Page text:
LZW Asynchronous Compression in JS

Released 6 years ago , Last update 6 years ago

Asynchronous Javascript implementation of Lempel-Ziv-Welch (LZW) compression algorithm.

Asynchronous Javascript implementation of LZW algorithm.

This is an efficient asynchronous implementation of the Lempel-Ziv-Welch (LZW) compression algorithm in Javascript.


  • Input can contain any character from the full ASCII set (i.e. the first 256 Unicode characters).
  • Runs asynchronously (both compression and decompression) and provides progress updates every 0.5 seconds.
  • Supports use of a custom dictionary where input character range is known in advance. This helps to reduce compressed size.
  • Compression dictionary uses binary search tree to speed up lookups.
  • Variable-length output encoding (i.e. using the minimum no. of bits necessary) for better compression ratios.
  • Automated tests as well as manual testing facility (see index.html).
  • Passes Javascript Lint.
  • Available for node.js via npm.

Minified library size is only ~4KB (~2KB when gzipped).

How to use

The index.html file included contains a testing form for the algorithm as well as automated tests based on predefined data which is good at catching boundary case errors.

To use the algorithm in your own projects include the lzw-async.js file using a script tag:

<script type="text/javascript" src="lzw-async.min.js"></script>

To compress call:


To decompress call:


How to use with node.js

To use with node.js install the module:

$ npm install lzw-async

Note that when using it with node there is no LZWAsync namespace:

var lzw = require('lzw-async');
        input : "test",
        output : function(output) {


There are two methods provided within the LZWAsync namespace:

  • compress

    • Compress an input string consisting of ASCII characters.
  • decompress

    • Decompresss an input string compressed using compress.

Each method takes a single dictionary parameter which can contain the following entries:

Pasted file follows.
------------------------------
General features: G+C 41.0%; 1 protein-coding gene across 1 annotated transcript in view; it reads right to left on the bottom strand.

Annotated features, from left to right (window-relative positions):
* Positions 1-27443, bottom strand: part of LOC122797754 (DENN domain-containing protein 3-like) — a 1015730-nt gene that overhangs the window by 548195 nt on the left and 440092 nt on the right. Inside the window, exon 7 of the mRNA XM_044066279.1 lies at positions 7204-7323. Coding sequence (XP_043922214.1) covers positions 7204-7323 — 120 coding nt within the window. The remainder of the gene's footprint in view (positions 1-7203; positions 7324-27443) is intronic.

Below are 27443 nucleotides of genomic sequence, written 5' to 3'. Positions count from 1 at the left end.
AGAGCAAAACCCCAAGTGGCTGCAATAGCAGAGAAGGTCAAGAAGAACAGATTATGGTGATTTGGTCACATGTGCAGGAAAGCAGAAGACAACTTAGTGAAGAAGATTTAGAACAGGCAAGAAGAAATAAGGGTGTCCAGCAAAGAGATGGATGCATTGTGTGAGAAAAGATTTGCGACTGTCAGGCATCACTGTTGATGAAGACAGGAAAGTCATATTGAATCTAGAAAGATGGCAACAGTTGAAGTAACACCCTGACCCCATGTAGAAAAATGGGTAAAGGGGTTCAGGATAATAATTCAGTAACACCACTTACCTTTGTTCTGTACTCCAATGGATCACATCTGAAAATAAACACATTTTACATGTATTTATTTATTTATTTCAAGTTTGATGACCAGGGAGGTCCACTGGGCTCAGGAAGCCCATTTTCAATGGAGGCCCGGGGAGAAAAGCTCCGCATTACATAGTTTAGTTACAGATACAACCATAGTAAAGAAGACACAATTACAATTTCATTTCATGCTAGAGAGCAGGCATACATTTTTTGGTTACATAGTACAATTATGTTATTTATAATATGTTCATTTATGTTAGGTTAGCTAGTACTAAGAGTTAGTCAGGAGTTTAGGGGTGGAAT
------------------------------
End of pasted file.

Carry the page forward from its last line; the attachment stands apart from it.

• input
    • Required. This is the input string.
  • output
    • Required. A callback function with the signature function(result). This gets called with the resulting output once the compression/decompression is finished.
  • progress
    • Optional. A callback function with the signature function(percent). This gets called every a half second with a progress update.
  • dict
    • Optional. A string consisting of all the characters that can be expected in the input. This may allow the algorithm to initialize a smaller dictionary and thus enable better compression ratios.

Known limitations and future work

At the moment the compressor only accepts ASCII (upto 256) characters even though Javascript supports UTF-16 characters in its strings. For now, unless you can specify your required characters in the dict parameter, you should base64-encode your input prior to compression if it contains non-latin script. By base64 encoding you'll also be able to pass in a more limited dictionary character list and thereby gain greater compression ratios.

There are also dictionary optimisations which can be made to decrease the amount of memory used by the dictionary though speed will be impacted as a result.

Useful resources

The following resources where enormously helpful:

  • http://rosettacode.org/wiki/LZW_compression#JavaScript
  • http://warp.povusers.org/EfficientLZW/index.html
  • http://marklomas.net/ch-egg/articles/lzwjs.htm
  • http://michael.dipperstein.com/lzw/

Developed by Ramesh Nair. Originally released July 2011.


14 day 14-day money-back guarantee


BSD license

The BSD license is an open-source license.

License » BSD license Download

Get A Quote

What do you need?
  • Custom development
  • Integration
  • Customization / Reskinning
  • Consultation
When do you need it?
  • Soon
  • Next week
  • Next month
  • Anytime

Thanks for getting in touch!

Your quote details have been received and we'll get back to you soon.

Or enter your name and Email
  • HP Harshita Pathak 3 years ago
    what does dicitionary char list do?
    • R Ram 3 years ago
      If you know that your input only contains a limited subset of characters you can specify them as the dictionary character list, thus allowing LZW to keep the dictionary size smaller than it normally would be, ultimately resulting in smaller compressed output.